The birds have something to tell us. As I said this to Jackie, I had no idea their message. They were keeping it to themselves at this point. All day, they had gathered – flocked together, if you will – until a gigantic conga line of them were draped across my telephone wire. It was quite a sight. People stopping by the farm stand were even taking pictures.
As I walked back to my harvesting, the phrase ‘the birds have something to tell us’ took on more meaning. I remembered the story my grandmother told of losing her eldest son. She was born in the Turtle Mountains in 1920 and raised by her Metchif-speaking grandparents (Metchif is a mix of Native languages and French). Even though she had spent her life trying to get away from the reservation and being ‘Indian’, the story of her son’s passing was every bit as mythical as stories told by the oldest and wisest of medicine men. She told me how a raven had perched itself on the window near the sink where she was washing dishes. As the bird turned its eyes to meet her own and pecked at the window, she said that she knew. Upon climbing the stairs, she discovered that Scarlet Fever had finally taken him even though Billy lived but 20 minutes before. She recounted this to me some 60 years later with the lingering pain of a mother’s heart, but also the wonder of a story that held great meaning. The raven was not a coincidence, but a messenger from another world. To my Catholic grandmother, a messenger from God.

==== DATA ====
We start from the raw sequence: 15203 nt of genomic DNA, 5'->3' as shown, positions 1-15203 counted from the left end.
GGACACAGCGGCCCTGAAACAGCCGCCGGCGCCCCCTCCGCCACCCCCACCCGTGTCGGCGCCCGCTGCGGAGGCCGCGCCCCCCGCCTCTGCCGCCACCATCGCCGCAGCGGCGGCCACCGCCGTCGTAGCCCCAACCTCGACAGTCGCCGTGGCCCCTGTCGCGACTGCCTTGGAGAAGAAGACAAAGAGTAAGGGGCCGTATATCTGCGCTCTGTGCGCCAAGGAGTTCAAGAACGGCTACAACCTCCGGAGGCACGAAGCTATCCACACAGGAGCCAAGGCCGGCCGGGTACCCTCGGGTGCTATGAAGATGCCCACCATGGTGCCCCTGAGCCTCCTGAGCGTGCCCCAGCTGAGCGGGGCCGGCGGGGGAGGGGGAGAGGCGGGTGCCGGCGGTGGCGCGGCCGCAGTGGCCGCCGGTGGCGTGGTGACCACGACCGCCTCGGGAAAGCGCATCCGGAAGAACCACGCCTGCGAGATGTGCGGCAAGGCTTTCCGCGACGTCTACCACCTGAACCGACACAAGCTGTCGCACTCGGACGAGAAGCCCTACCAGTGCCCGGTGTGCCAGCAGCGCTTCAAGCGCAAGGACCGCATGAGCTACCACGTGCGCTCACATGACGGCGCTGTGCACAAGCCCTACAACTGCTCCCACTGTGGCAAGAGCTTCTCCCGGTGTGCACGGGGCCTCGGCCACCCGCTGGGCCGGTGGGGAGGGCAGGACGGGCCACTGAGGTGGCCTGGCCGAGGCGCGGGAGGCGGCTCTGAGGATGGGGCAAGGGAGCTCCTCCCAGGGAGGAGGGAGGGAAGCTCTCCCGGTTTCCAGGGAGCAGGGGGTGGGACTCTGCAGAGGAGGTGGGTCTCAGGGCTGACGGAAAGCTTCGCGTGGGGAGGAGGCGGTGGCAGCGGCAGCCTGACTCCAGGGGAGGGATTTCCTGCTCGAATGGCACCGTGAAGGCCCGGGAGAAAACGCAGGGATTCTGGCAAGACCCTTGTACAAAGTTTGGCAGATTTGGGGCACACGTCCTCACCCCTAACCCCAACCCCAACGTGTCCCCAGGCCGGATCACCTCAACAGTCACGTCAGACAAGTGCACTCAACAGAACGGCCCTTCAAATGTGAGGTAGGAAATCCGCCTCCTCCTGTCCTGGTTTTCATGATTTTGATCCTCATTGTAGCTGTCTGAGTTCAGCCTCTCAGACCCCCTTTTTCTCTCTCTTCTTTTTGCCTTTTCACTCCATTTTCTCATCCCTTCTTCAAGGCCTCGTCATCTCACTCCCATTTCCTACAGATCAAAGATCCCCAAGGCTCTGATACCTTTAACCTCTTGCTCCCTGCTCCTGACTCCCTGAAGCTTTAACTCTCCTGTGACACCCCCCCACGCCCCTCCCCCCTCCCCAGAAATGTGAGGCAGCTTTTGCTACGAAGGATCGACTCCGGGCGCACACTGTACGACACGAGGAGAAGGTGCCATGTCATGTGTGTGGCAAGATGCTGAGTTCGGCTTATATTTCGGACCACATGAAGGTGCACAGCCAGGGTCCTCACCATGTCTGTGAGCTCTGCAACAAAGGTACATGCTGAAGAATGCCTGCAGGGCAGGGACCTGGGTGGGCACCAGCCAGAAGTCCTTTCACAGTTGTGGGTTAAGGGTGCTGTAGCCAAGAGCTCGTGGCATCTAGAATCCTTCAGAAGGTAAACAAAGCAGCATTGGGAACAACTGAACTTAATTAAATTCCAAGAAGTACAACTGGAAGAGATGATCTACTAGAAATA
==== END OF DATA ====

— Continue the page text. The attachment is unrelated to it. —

For me, my grandmother’s stories pulls my imagination to a pre-modern time where people better heard the messages that nature provides. She could have told stories to me that illustrated the abject poverty she lived on an Indian Reservation, but instead she chose to share images of a supernatural America now lost to time. Toys purchased from a Jewish peddler who drove his donkey cart across the prairie from Grand Forks. Her devout grandfather who knelt before he planted each row of crops to perform the sign of the cross. Family members who freely walked across the national border to gather chokecherries, just as their ancestors did. Animals communicating important news.
I don’t think the stories of humans learning from nature are exclusive to Native Americans. We don’t need to fetishize Native knowledge as if it were the only tradition available to unlock some human mysteries. If you go back far enough, every cultural tradition has respect for nature and belief in the power of nature’s spirit. Even the most modern Western European can find an earth-centered spirituality in the not too distant past, whether you call it folklore or paganism.
So, again, what are the birds telling us? At this point, A HELL OF A LOT. Are we too distracted to listen? In our obsessive pursuit of consumption, we are passing the point where nature can repair itself. We owe it to our ancestors to at least listen to this message, whether given to us by our neighborhood barn swallow or a girl from Sweden.
In the Box:
- New Orchid watermelon
- Cippolini Onions
- Japanese eggplants
- Black Spanish radish and some red radishes
- Regular red tomatoes
- A sample of heirloom tomatoes: They are ugly but good
- Greenleaf lettuce
- Mix of grape tomatoes
- Colored pepper
- Mixed color beans